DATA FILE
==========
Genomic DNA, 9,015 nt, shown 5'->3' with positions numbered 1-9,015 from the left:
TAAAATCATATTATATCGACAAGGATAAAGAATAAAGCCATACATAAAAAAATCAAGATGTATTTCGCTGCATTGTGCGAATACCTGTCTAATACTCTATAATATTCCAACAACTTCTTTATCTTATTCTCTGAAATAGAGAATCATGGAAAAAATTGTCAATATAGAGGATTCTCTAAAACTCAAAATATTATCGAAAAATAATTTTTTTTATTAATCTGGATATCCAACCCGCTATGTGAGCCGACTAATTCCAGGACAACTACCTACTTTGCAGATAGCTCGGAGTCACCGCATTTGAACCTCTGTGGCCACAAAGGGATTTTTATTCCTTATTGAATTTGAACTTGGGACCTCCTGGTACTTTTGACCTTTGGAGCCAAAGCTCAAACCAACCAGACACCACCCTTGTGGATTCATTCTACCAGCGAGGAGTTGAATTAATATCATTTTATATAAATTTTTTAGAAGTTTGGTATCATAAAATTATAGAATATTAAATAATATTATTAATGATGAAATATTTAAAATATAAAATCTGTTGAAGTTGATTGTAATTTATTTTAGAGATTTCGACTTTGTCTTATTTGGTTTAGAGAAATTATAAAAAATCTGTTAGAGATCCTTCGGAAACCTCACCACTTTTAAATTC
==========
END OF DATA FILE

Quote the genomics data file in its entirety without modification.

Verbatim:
Genomic DNA, 9,015 nt, shown 5'->3' with positions numbered 1-9,015 from the left:
TAAAATCATATTATATCGACAAGGATAAAGAATAAAGCCATACATAAAAAAATCAAGATGTATTTCGCTGCATTGTGCGAATACCTGTCTAATACTCTATAATATTCCAACAACTTCTTTATCTTATTCTCTGAAATAGAGAATCATGGAAAAAATTGTCAATATAGAGGATTCTCTAAAACTCAAAATATTATCGAAAAATAATTTTTTTTATTAATCTGGATATCCAACCCGCTATGTGAGCCGACTAATTCCAGGACAACTACCTACTTTGCAGATAGCTCGGAGTCACCGCATTTGAACCTCTGTGGCCACAAAGGGATTTTTATTCCTTATTGAATTTGAACTTGGGACCTCCTGGTACTTTTGACCTTTGGAGCCAAAGCTCAAACCAACCAGACACCACCCTTGTGGATTCATTCTACCAGCGAGGAGTTGAATTAATATCATTTTATATAAATTTTTTAGAAGTTTGGTATCATAAAATTATAGAATATTAAATAATATTATTAATGATGAAATATTTAAAATATAAAATCTGTTGAAGTTGATTGTAATTTATTTTAGAGATTTCGACTTTGTCTTATTTGGTTTAGAGAAATTATAAAAAATCTGTTAGAGATCCTTCGGAAACCTCACCACTTTTAAATTC